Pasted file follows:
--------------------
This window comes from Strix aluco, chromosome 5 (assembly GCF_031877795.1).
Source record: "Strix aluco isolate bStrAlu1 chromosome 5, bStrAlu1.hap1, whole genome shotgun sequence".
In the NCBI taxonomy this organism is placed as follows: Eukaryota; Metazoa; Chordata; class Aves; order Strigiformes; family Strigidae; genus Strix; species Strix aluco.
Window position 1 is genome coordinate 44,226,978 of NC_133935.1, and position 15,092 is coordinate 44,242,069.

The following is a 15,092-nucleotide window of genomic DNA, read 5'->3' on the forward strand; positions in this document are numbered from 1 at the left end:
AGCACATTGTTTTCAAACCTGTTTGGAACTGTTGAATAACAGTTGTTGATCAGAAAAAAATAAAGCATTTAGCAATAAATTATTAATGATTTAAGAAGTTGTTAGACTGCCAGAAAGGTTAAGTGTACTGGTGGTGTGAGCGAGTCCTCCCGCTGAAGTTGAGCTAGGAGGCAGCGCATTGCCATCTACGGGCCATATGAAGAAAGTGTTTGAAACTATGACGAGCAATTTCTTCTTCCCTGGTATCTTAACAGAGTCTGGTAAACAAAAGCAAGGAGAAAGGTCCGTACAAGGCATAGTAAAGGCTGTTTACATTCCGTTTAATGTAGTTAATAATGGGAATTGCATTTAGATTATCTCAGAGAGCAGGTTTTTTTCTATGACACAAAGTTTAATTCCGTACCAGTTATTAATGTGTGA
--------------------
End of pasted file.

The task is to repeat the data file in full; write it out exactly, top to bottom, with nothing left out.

This window comes from Strix aluco, chromosome 5 (assembly GCF_031877795.1).
Source record: "Strix aluco isolate bStrAlu1 chromosome 5, bStrAlu1.hap1, whole genome shotgun sequence".
In the NCBI taxonomy this organism is placed as follows: Eukaryota; Metazoa; Chordata; class Aves; order Strigiformes; family Strigidae; genus Strix; species Strix aluco.
Window position 1 is genome coordinate 44,226,978 of NC_133935.1, and position 15,092 is coordinate 44,242,069.

The following is a 15,092-nucleotide window of genomic DNA, read 5'->3' on the forward strand; positions in this document are numbered from 1 at the left end:
AGCACATTGTTTTCAAACCTGTTTGGAACTGTTGAATAACAGTTGTTGATCAGAAAAAAATAAAGCATTTAGCAATAAATTATTAATGATTTAAGAAGTTGTTAGACTGCCAGAAAGGTTAAGTGTACTGGTGGTGTGAGCGAGTCCTCCCGCTGAAGTTGAGCTAGGAGGCAGCGCATTGCCATCTACGGGCCATATGAAGAAAGTGTTTGAAACTATGACGAGCAATTTCTTCTTCCCTGGTATCTTAACAGAGTCTGGTAAACAAAAGCAAGGAGAAAGGTCCGTACAAGGCATAGTAAAGGCTGTTTACATTCCGTTTAATGTAGTTAATAATGGGAATTGCATTTAGATTATCTCAGAGAGCAGGTTTTTTTCTATGACACAAAGTTTAATTCCGTACCAGTTATTAATGTGTGA